I like fairies, in the larger and darker sense of the term. Last month I joined in the JuneFae artist challenge to create a new and original fairy artwork every day of June; I could draw, paint, work traditionally or digitally, but every day I’d post a new work to my social media pages before noon. Counting up my sketches, I posted a fairy, fae or spirit on 30 of June’s 31 days.
I started June drawing in pencil. I’m familiar with pencil, and that meant I had standards to worry about – technique and theme and the technical side of my daily post. I began thinking as I worked about what I would draw next, and whether today’s fairy was appropriately fairy compared to yesterday’s fairy, or other people’s fairies, and whether my finish was impressive enough, and my fairies became hard-edged and staid.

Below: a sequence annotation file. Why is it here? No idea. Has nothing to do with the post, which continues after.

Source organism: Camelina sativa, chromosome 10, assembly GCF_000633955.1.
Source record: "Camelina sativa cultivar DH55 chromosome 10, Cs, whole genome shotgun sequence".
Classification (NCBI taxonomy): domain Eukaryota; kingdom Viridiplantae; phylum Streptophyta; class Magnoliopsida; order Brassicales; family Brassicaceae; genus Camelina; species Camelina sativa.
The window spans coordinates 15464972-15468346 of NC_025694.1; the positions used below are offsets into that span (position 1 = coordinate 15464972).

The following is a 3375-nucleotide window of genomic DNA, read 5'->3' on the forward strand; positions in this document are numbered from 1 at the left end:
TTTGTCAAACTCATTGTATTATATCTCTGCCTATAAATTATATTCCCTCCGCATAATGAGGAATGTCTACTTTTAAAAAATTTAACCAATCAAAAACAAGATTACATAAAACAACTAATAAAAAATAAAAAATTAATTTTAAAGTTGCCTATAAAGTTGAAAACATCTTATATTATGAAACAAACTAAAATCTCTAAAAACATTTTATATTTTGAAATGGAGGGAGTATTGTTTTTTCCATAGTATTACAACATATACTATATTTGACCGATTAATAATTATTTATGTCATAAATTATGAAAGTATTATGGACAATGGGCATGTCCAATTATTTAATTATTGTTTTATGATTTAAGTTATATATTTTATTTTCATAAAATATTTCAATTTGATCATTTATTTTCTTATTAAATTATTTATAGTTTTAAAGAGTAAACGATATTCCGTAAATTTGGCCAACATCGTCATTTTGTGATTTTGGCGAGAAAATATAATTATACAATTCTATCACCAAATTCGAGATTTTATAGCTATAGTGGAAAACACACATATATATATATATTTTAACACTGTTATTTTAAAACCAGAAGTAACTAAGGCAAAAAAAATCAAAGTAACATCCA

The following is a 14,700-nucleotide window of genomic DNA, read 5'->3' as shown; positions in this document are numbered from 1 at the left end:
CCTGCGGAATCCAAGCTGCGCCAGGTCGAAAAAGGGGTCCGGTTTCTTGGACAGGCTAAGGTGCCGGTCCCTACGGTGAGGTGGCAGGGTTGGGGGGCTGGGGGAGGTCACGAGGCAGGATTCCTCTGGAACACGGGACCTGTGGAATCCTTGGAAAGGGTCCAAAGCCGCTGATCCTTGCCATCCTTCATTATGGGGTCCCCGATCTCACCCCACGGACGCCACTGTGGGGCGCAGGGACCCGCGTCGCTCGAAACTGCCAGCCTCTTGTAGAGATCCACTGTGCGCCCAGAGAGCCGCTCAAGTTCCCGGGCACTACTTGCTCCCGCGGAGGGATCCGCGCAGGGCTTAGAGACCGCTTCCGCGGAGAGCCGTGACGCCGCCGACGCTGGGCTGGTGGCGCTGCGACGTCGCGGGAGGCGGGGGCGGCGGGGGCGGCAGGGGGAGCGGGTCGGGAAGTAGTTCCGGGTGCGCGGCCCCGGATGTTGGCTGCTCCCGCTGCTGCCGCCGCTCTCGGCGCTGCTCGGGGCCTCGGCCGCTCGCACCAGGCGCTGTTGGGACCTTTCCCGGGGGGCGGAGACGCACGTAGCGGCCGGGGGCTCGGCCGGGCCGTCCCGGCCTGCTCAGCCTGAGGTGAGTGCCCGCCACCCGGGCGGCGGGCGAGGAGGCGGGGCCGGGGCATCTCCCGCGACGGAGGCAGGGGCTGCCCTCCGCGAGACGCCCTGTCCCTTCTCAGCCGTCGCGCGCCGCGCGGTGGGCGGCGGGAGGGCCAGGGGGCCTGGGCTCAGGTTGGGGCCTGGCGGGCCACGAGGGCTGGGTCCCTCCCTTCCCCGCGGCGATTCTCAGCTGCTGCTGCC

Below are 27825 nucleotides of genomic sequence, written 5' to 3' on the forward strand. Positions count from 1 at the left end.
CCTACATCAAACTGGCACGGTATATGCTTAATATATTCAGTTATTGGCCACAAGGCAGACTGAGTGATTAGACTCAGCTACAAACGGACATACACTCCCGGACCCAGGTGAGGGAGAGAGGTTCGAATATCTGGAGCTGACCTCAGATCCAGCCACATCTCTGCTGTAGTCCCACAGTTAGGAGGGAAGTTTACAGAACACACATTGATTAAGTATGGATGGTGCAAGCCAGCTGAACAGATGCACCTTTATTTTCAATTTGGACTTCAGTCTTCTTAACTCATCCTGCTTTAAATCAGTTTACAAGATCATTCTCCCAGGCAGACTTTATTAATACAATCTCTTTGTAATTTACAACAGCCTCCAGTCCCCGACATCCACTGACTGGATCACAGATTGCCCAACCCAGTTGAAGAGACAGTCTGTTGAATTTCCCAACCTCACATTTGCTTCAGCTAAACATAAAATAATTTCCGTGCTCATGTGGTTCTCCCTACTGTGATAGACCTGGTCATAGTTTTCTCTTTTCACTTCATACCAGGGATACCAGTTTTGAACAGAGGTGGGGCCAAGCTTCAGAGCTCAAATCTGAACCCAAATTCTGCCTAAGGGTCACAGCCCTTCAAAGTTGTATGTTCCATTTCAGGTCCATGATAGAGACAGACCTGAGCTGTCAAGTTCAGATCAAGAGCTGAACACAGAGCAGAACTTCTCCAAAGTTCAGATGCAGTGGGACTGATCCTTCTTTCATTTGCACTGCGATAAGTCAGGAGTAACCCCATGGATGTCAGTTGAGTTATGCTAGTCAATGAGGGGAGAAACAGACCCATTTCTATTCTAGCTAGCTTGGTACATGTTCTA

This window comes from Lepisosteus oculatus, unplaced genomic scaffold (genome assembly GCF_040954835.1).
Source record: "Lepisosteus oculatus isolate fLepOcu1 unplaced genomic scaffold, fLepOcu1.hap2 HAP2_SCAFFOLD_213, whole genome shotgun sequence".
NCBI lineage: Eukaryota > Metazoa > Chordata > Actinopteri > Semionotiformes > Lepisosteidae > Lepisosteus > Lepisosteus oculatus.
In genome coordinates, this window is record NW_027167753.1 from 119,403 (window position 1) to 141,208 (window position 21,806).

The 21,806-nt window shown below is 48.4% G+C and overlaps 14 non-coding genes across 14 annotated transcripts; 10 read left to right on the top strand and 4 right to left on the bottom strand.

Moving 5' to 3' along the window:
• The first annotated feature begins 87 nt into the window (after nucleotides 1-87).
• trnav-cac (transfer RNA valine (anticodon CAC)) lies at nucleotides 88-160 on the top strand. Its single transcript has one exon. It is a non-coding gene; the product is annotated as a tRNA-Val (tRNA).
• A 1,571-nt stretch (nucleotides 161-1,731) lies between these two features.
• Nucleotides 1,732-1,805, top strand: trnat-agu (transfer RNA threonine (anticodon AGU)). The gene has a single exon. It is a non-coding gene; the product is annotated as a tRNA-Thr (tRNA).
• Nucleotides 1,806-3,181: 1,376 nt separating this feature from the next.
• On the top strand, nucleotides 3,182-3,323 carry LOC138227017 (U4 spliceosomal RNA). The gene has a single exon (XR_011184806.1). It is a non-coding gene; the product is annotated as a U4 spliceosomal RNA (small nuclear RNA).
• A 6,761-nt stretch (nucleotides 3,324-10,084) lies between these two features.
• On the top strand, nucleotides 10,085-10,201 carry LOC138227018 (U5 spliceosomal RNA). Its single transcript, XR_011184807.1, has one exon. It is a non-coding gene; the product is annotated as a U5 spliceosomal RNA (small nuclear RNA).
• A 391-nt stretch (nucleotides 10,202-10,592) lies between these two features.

So, I began to experiment. I let myself sketch lightly if I wanted. My favorite fairy artists – John Bauer, Arthur Rackham – used water color? I broke out my starter set and began to mess around. I was experimenting in public, and the world did not end.
Here’s what I learned about my own fairies and fairy art.
The most magical fairies, to me, were the ones with lost edges. The more I polished the drawing and firmly penciled the edges and details, the more an emerging fairy turned into a prosaic insect-alien. The most magical fairies were the ones that skittered lightly onto the paper, some aspects detailed but others barely suggested or merging back into the paper. They gained magic from simplicity.
I’ve seen this before in cartoons — a simple, abstracted face lets the viewer project onto the character, while a detailed portrait of someone specific blocks off projection. I think this works for the magic of fairies, too. A loose or gentle rendering can let the viewer project their own magic into the picture.
(A longer version of this post can be read in my July 2016 newsletter. Artwork from the Junefae challenge can still be seen on Instagram and Facebook.)